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- You need to be a US citizen or an eligible noncitizen to qualify to submit the FAFSA.
- Even if you don't think you qualify for federal aid, it's still worth taking the time to apply.
- Depending on your age, you may be eligible as an independent. Independents can borrow more money.
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Students who need money to cover the cost of college may need financial aid to do so. The only way to find out if you qualify for financial assistance is by filling out the Free Application for Federal Student Aid, or FAFSA.
Even if you don't think you're eligible for federal aid, it's still worth taking the time to apply — which is about 30 minutes. You don't know what federal money is out there for you until you submit your application, and most colleges also use the FAFSA to determine institutional aid decisions.
You must fill out the FAFSA for each year you want to receive financial aid.
What are the basic FAFSA eligibility requirements?
You'll need to meet one of three benchmarks to qualify to fill out the FAFSA initially:
- Hold a high school diploma
- Have a General Education Development (GED) certificate
- Complete a high school education in a state-approved homeschool
You must also be enrolled in or accepted by an eligible school and pursuing a degree or certificate program at least half-time. You'll have to maintain satisfactory academic progress, as defined by your school, to retain your eligibility.
You'll also have to be a US citizen or an eligible noncitizen (including a US national or permanent resident) and have a valid Social Security number (unless you are from the Marshall Islands, Micronesia, or Palau). If you aren't sure if you qualify, check with your school's financial aid office or with the Federal Student Aid office for more information.
In the past, men between the ages of 18 to 25 were required to sign up for the Selective Service to be eligible for financial aid. Now, aid eligibility isn't tied to the Selective Service, but the option to sign up for the Selective Service remains on the FAFSA.
Why does your dependency status matter for financial aid?
Your age, race, and field of study don't factor into your financial aid eligibility decision, but your age may determine how much money you can take out. You qualify as an independent when filling out the FAFSA for the 2023-24 school year if you will be 24 by January 1, 2023. If you're an independent, you'll file the FAFSA using only your financial information, not your parents' information like you would as a dependent.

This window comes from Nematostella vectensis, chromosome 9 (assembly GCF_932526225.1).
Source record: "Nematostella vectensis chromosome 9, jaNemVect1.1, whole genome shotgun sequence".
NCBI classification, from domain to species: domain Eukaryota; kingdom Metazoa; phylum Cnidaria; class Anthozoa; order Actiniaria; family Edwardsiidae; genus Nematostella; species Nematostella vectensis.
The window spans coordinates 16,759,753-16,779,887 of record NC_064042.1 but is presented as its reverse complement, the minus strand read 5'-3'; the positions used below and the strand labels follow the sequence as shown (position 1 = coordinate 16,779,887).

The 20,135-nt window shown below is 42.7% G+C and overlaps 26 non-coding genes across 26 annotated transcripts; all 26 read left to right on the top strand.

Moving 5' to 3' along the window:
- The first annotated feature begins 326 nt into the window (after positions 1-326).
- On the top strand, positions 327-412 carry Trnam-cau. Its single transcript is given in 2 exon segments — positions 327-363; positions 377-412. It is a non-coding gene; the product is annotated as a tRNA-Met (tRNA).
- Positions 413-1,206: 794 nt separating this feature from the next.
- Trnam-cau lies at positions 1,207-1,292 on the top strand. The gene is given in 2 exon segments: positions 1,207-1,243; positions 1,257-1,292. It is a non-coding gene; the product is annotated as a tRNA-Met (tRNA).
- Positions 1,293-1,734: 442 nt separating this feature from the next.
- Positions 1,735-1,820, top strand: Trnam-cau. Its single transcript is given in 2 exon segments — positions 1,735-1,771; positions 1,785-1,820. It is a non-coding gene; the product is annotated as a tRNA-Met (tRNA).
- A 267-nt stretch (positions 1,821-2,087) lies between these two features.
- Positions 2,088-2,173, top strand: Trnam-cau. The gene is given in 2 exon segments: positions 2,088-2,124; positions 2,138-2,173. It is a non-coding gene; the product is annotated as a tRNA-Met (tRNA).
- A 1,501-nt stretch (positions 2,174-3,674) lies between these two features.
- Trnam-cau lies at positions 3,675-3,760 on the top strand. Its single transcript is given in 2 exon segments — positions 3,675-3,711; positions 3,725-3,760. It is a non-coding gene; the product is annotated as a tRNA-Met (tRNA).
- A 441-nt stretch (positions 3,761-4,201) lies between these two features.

Dependent students can take out up to $31,000 overall in loans over their college career, with $23,000 of that total in subsidized loans. Independent students can take out up to $57,500 overall in loans over their college career, with $23,000 of that total in subsidized loans. The government covers the interest on subsidized loans until a six-month grace period after you graduate is over, while interest begins accruing immediately on unsubsidized loans.
You can find more detailed questions to determine if you're a dependent or independent student.
What else should you know about FAFSA qualifications?
To qualify for federal aid, you must certify on the FAFSA that you aren't in default on a federal student loan, you don't owe a refund on a federal student grant, and you'll use federal aid only for educational purposes.
Some aid, particularly grants or subsidized loans, will be based on financial need. Other aid, like unsubsidized or Direct PLUS Loans, will not. There aren't defined FAFSA income limits or cutoffs that determine eligibility for financial aid.
Even if you didn't you receive financial aid one year or got less than you wanted, it's important to apply for the FAFSA every year you're in school. The formula used to calculate aid changes periodically, as can your family's financial situation.
You don't have to accept all of the aid offered to you, and you should consider gift aid, like scholarships and grants, before loans.
How can you lose FAFSA eligibility?
You could lose eligibility for federal funding in following years if you:
- Fail to keep up satisfactory academic standards, as defined by your school, which could include a certain grade-point average or number of credit hours taken. This could disqualify you for grants and scholarships you had previously received
- Fail to submit the FAFSA for each year you want financial aid
- Default on a student loan
- Have your status as an eligible noncitizen revoked
Contact your school's financial aid office if you have additional questions about your eligibility for financial assistance.
Ryan Wangman is a reporter at Personal Finance Insider reporting on personal loans, student loans, student loan refinancing, debt consolidation, auto loans, RV loans, and boat loans. He is also a Certified Educator in Personal Finance (CEPF). In his past experience writing about personal finance, he has written about credit scores, financial literacy, and homeownership. He graduated from Northwestern University and has previously written for The Boston Globe. Learn more about how Personal Finance Insider chooses, rates, and covers financial products and services here
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